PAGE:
Thoughts issuing from the mental body chakras, imbued with love, will act from right action and for the greater good of the interdependent whole, within and without. Thoughts lacking love are either dissociated from the human form or may be serving the wants of emotion at the level of the solar plexus that have circumvented the heart.

To develop the mental body, the home of thought, one must learn control of thought. Here meditation practices can help one develop the ability to control the randomness of thought and the ability to focus attention. Thought, like emotion, is a powerful energy, that must be regulated to journey into the spiritual dimension.

The spirit requires truth and total transparency to navigate freely. Uncontrolled thought lacks the steadiness and sobriety to ground one in spiritual discovery. Unbridled emotion is likely to waylay one in bardos of discontent or illusory worlds on one’s spiritual journey. These are the fantasy worlds that accompany elevated emotional states that end in empty imaginings.

Refined thought and emotion are able to merge at the spiritual dimension, the crown chakra, as one ventures into greater connection and discovery within and beyond the human form. Thought and emotion at this level are hardly warring Titans but true loving companions on their journey in infinity.

Sending loving thoughts,


Chuck’s Place: What Happens to the Heart

Heart transformed…
– Photo by Jan Ketchel

The feature song of Leonard Cohen’s posthumous album, Thanks for the Dance, asks the deepest question of all, what happens to the heart when we leave this world? The heart, after all, houses the deepest treasure of our Earthbound odyssey, love.

Love, as we experience it in this life, is a developmental process that begins post-birth in the raw emotion that cries out for attention, for comfort, food, and security. This is the love of primal attachment, facilitated by the inborn post-uterine archetypes triggered upon arrival at birth. Thus the rooting reflex in the infant, and the instincts to nurture, protect, and bond in the parents, combine to initiate the love odyssey of a lifetime.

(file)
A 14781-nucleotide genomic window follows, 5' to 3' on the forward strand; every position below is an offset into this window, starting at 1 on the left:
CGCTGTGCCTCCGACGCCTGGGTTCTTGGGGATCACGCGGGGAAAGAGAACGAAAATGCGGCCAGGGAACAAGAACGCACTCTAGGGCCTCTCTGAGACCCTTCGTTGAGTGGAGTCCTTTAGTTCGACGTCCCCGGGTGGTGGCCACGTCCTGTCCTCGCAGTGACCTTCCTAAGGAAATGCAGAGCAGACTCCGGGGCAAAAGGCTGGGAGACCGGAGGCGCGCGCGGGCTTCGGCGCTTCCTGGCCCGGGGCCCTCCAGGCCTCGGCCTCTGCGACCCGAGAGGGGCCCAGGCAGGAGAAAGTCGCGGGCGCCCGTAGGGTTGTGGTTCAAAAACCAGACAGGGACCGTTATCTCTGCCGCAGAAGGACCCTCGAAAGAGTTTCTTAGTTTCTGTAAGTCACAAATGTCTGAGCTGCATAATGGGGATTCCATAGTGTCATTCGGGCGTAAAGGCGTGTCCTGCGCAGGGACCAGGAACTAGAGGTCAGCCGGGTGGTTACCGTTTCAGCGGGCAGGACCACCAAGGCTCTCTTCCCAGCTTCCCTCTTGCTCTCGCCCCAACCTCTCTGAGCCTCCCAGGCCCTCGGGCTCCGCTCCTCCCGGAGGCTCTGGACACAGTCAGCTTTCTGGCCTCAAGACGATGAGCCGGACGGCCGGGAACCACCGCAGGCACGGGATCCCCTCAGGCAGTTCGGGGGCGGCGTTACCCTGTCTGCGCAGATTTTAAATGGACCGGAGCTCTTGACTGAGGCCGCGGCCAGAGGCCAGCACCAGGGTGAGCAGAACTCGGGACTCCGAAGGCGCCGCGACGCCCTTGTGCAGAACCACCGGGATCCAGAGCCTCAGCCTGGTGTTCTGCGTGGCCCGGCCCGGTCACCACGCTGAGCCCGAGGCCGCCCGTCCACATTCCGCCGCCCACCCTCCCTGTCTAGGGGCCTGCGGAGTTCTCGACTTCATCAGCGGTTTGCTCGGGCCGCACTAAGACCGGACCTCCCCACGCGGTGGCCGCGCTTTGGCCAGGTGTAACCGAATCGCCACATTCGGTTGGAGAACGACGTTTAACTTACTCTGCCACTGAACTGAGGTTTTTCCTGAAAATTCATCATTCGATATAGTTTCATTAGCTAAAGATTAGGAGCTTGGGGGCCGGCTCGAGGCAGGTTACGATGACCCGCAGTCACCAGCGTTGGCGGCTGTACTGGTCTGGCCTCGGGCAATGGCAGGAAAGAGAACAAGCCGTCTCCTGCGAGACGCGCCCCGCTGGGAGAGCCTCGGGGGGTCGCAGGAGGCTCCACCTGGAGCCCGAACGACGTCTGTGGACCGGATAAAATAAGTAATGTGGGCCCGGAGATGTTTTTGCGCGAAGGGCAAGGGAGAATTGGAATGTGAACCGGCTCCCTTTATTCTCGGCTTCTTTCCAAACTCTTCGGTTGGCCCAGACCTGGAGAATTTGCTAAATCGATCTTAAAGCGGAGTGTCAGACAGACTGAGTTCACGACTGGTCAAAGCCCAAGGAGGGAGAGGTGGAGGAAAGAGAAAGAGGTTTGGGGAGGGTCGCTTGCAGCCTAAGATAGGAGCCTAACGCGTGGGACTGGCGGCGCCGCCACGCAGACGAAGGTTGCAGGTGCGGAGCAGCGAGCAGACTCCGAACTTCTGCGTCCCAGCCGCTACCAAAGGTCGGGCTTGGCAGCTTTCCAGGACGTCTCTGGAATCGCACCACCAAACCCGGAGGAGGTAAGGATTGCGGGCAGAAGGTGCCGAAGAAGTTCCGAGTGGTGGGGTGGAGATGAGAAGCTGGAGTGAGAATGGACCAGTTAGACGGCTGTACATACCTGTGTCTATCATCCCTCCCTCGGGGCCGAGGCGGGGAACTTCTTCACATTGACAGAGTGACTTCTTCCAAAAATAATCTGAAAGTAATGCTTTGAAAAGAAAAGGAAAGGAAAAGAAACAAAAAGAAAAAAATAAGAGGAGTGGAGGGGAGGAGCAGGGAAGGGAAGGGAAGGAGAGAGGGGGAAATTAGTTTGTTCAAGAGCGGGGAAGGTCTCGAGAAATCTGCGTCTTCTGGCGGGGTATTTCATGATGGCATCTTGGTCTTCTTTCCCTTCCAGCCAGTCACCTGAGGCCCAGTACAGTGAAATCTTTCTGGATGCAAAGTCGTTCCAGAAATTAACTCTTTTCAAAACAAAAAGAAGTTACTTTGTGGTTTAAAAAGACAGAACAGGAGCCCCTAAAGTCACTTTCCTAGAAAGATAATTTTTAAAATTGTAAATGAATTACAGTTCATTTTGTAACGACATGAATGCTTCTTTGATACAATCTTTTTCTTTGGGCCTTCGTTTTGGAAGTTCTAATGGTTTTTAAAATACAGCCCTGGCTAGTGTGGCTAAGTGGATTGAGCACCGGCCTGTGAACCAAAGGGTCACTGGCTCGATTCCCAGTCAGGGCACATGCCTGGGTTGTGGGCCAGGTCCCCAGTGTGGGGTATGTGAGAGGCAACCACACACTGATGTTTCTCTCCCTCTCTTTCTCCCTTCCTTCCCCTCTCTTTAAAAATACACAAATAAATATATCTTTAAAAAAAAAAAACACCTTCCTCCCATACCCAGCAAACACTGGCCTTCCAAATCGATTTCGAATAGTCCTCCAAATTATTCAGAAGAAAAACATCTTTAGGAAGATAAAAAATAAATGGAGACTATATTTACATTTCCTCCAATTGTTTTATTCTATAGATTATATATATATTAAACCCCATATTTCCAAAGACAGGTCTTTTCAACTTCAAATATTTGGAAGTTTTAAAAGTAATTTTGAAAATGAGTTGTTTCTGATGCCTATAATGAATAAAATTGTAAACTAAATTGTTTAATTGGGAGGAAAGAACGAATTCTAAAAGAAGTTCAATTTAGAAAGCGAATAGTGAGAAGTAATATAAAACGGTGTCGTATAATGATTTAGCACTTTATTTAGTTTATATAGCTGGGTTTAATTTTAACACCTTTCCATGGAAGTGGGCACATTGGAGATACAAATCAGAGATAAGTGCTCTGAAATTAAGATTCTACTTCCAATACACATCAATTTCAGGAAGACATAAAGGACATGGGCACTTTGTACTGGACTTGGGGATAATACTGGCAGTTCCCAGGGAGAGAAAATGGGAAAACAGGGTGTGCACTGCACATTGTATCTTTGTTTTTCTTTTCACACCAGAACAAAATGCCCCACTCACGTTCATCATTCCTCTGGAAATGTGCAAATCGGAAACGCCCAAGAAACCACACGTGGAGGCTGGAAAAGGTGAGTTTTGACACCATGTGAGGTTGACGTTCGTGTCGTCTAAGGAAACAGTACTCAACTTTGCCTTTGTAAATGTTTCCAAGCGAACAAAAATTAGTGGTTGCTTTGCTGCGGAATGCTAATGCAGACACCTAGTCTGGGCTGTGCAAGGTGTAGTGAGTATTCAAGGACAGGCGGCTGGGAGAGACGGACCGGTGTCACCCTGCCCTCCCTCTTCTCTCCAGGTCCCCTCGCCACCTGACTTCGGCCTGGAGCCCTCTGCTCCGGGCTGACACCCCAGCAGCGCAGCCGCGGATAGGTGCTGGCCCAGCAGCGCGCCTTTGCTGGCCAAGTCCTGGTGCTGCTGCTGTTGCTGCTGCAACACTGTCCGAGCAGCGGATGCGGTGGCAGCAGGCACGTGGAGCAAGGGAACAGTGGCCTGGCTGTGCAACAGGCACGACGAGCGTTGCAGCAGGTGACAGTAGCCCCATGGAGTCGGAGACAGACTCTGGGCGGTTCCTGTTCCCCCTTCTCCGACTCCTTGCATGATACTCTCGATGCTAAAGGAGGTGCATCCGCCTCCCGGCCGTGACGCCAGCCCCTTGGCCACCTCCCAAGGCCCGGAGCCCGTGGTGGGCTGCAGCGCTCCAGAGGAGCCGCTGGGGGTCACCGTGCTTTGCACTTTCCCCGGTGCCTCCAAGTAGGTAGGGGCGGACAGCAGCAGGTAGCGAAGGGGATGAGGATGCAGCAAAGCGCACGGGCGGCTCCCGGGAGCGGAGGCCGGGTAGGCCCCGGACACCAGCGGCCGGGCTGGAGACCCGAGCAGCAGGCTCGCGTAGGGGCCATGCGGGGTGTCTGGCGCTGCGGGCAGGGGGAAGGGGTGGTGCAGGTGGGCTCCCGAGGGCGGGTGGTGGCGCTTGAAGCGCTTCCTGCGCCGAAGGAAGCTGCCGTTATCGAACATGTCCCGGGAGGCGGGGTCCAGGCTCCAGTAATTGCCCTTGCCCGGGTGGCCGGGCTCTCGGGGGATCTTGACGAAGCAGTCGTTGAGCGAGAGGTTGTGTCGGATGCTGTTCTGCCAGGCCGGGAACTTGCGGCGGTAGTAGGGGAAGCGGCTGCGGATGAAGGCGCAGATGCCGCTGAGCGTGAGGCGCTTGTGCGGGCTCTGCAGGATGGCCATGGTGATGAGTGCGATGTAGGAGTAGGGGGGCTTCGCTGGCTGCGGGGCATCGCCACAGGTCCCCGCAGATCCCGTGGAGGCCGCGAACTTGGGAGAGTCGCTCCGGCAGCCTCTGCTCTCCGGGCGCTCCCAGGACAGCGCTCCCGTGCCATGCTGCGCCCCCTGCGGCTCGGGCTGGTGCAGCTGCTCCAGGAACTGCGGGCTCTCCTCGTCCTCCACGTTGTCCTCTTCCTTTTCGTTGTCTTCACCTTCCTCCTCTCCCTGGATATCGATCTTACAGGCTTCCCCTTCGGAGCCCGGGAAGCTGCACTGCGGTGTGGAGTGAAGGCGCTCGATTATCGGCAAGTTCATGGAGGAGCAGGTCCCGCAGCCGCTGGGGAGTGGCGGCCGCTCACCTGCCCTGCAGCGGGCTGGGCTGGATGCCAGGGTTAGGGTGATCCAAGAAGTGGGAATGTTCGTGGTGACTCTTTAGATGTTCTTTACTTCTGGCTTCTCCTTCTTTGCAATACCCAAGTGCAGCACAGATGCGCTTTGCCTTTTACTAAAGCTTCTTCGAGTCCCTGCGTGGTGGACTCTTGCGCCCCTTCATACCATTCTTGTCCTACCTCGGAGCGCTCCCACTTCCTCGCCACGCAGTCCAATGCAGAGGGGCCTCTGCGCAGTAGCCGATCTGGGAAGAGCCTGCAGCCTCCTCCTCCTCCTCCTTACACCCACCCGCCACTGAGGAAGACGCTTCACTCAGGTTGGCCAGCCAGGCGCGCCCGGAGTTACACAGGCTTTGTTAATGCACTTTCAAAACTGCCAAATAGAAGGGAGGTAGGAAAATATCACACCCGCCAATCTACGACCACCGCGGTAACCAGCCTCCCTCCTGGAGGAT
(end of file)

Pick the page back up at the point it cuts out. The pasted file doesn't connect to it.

Emotion is the love energy that roots us to this Earth as it compels us to attach through sensual desire and hunger for fulfillment. Without emotion we exist only on a mental plane, out of body, or in the head. No disrespect to the mental plane, but without emotion, there is no real connection to life.

Nonetheless, emotion as experienced through passion, need, and want is merely the outer wrapping of love that must be peeled away for love to truly take up residence in the heart, where love loves all. The overwhelming tantrum of  anachronistic narcissistic, infantile entitlement to attention in adult years must transmute, to include the world beyond its own self, before it can reach another in the utter calm of true love.

What makes love such a powerful driver in this life is its intent for us to rediscover our lost wholeness. Life in this world of time and space, where people come and go, highlights our experience as distinct separate human beings. This is contradicted in quantum physics, where it can be demonstrated that, at a subatomic level, everything and everyone is energetically ONE. And that ONE only becomes separated into distinct physical particles when human beings interact with it.

Thus, we are fundamentally an interconnected ONE, having the solid dream of a life, that begins and ends as a separate human being. This manifest dream is merely a surface version of our true underlying interdependent Oneness. Thus, the love dramas of our lives are our surface attempts to find our way home to the latent reality of our underlying wholeness.